Everywhere in Beijing you now see these big bulletin boards announcing the current Census. Yep, that's right, "China [just] started to count its one billion+ people". (The short article explains why doing a census in China is not easy, as not everyone will gladly share information about their whereabouts, in particular if they are illegally living and working in cities, away from their rural home towns.)

Photo on right: Will this house be included in the census? (Local statistics: Four people and three gold fish.)Local statistics: 4 people and 3 gold fish

Back in 2000, China had 1.29 billion residents, and in April 2011 we'll know the current score. If you can't wait till April, try this Website of the "China Population Development Research Center". After 30 seconds or so, the green clocks on the left will start displaying estimates of the current number of Chinese (top clock), and the number of Chinese born this year (bottom clock). (The Dutch site has a clock also, though I didn't see its population counter move :-))

According to those up-to-date population estimates, China has--not surprisingly--still the largest population, with about 1,340,500,000 people who together form 19.5 percent of the world population. The United States is third, with a feeble 310,659,000 citizens, or 4.52 percent of the world population; and The Netherlands comes in at 61, with a grand total of 16,656,950 kaaskoppen(about the same number of people that cram into a metro here on a random Monday morning I think).

To make things worse, this year, for the first time, China will also be counting its foreigners. I suppose we just arrived on time. Next time you see those startling statistics, you can just brush them off and say: "Oh, but Paul and Anna were counted as well, so it's really not that bad!" (Incidentally, we were also counted in the U.S. earlier this year: Global numbers will be disastrous for 2010.)

I took this picture below last week, when I visited a temple close to the third ring road. The English text reads "Census benefits all".

Tuesday, November 2, 2010



I can't believe I actually forgot to mention that last weekend we celebrated Halloween! (For the Dutchies: Halloween wordt in Amerika elk jaar op 31 oktober uitgebreid gevierd. Iedereen gaat dan verkleed de straat op en kinderen gaan de deuren langs om snoepjes te verzamelen.)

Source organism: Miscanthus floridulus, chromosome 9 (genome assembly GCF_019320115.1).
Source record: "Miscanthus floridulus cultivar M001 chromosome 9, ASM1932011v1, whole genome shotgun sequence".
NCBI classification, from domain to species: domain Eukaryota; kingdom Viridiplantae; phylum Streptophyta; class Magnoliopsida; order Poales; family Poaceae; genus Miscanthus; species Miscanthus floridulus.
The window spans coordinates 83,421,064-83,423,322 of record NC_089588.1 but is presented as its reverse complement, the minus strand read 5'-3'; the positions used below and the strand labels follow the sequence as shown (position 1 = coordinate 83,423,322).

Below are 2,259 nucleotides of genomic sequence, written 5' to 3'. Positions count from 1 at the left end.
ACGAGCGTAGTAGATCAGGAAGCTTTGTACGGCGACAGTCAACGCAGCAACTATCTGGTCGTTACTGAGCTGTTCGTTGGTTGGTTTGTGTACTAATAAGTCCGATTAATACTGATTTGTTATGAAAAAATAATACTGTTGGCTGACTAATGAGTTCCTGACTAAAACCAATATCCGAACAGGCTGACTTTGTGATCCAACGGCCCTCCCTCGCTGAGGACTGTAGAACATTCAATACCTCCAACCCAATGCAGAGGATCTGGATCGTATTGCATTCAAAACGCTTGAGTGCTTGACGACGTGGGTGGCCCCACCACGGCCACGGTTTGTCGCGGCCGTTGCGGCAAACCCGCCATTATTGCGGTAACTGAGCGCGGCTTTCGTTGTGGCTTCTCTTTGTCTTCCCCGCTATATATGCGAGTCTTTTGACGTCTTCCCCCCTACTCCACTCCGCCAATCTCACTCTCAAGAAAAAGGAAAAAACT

On Saturday, the boys and I went to a local farm, the Green Cow Farm, for their annual harvest festival. Well, I felt like I was back in the States, at one of the many Pumpkin/Halloween festivals that are always held around this time of year. The boys decorated pumpkins, tried some farm tools, did a sack race (zaklopen), ran through a corn maze, and just had a whole lot of fun (while Mom sampled the latest harvest wines! :-) )

Then, Saturday evening, Paul and I went to a Halloween party in the neighborhood. Paul dressed up as Van Gogh (why did we never think of that before? Just a bandage on the ear and a trickle of blood!) and I was a "Desperate Housewife of Beijing Riviera", just like on TV!

On Sunday it was really Halloween. The boys got dressed up in their pirate costumes ("Arrrr"), put on an eye patch and a hook, and at 5pm (just before dark) we hit the street. China obviously does not celebrate Halloween, but I have to tell you that outside the U.S., Beijing Riviera (our neighborhood) must have the biggest Halloween celebration ever. I've never seen so many people, let alone witches, vampires, skeletons, and pirates mob the neighborhood. At our own house, we ran out of candy in one hour.

On Monday, Halloween was over. The boys went to school, Paul dressed up like an office worker, and I entered my real life as a (not so) desperate housewife. It's funny, now that we are in Beijing, we have to keep up with three sets of national Holidays: the Dutch, the American, and the Chinese. I am starting to look forward to July 4!